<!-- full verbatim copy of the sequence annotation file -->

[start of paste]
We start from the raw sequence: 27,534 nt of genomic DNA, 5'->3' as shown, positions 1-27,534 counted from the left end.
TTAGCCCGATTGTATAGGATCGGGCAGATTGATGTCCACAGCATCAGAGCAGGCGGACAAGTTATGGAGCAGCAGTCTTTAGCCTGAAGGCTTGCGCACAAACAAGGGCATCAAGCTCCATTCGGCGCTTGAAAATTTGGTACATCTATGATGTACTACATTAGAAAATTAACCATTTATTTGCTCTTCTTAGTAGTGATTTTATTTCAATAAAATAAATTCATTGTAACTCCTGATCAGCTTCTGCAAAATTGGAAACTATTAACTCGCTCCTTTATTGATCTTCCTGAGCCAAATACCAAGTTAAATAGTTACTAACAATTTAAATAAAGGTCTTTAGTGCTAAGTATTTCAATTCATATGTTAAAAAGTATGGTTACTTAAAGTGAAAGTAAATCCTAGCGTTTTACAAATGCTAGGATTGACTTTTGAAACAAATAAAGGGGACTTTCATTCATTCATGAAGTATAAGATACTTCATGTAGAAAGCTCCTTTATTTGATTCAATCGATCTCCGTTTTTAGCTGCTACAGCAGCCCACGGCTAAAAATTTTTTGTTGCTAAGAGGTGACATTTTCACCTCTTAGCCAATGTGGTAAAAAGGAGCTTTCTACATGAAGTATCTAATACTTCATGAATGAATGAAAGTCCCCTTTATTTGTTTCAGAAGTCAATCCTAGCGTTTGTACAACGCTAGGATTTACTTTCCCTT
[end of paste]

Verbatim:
We start from the raw sequence: 27,534 nt of genomic DNA, 5'->3' as shown, positions 1-27,534 counted from the left end.
TTAGCCCGATTGTATAGGATCGGGCAGATTGATGTCCACAGCATCAGAGCAGGCGGACAAGTTATGGAGCAGCAGTCTTTAGCCTGAAGGCTTGCGCACAAACAAGGGCATCAAGCTCCATTCGGCGCTTGAAAATTTGGTACATCTATGATGTACTACATTAGAAAATTAACCATTTATTTGCTCTTCTTAGTAGTGATTTTATTTCAATAAAATAAATTCATTGTAACTCCTGATCAGCTTCTGCAAAATTGGAAACTATTAACTCGCTCCTTTATTGATCTTCCTGAGCCAAATACCAAGTTAAATAGTTACTAACAATTTAAATAAAGGTCTTTAGTGCTAAGTATTTCAATTCATATGTTAAAAAGTATGGTTACTTAAAGTGAAAGTAAATCCTAGCGTTTTACAAATGCTAGGATTGACTTTTGAAACAAATAAAGGGGACTTTCATTCATTCATGAAGTATAAGATACTTCATGTAGAAAGCTCCTTTATTTGATTCAATCGATCTCCGTTTTTAGCTGCTACAGCAGCCCACGGCTAAAAATTTTTTGTTGCTAAGAGGTGACATTTTCACCTCTTAGCCAATGTGGTAAAAAGGAGCTTTCTACATGAAGTATCTAATACTTCATGAATGAATGAAAGTCCCCTTTATTTGTTTCAGAAGTCAATCCTAGCGTTTGTACAACGCTAGGATTTACTTTCCCTT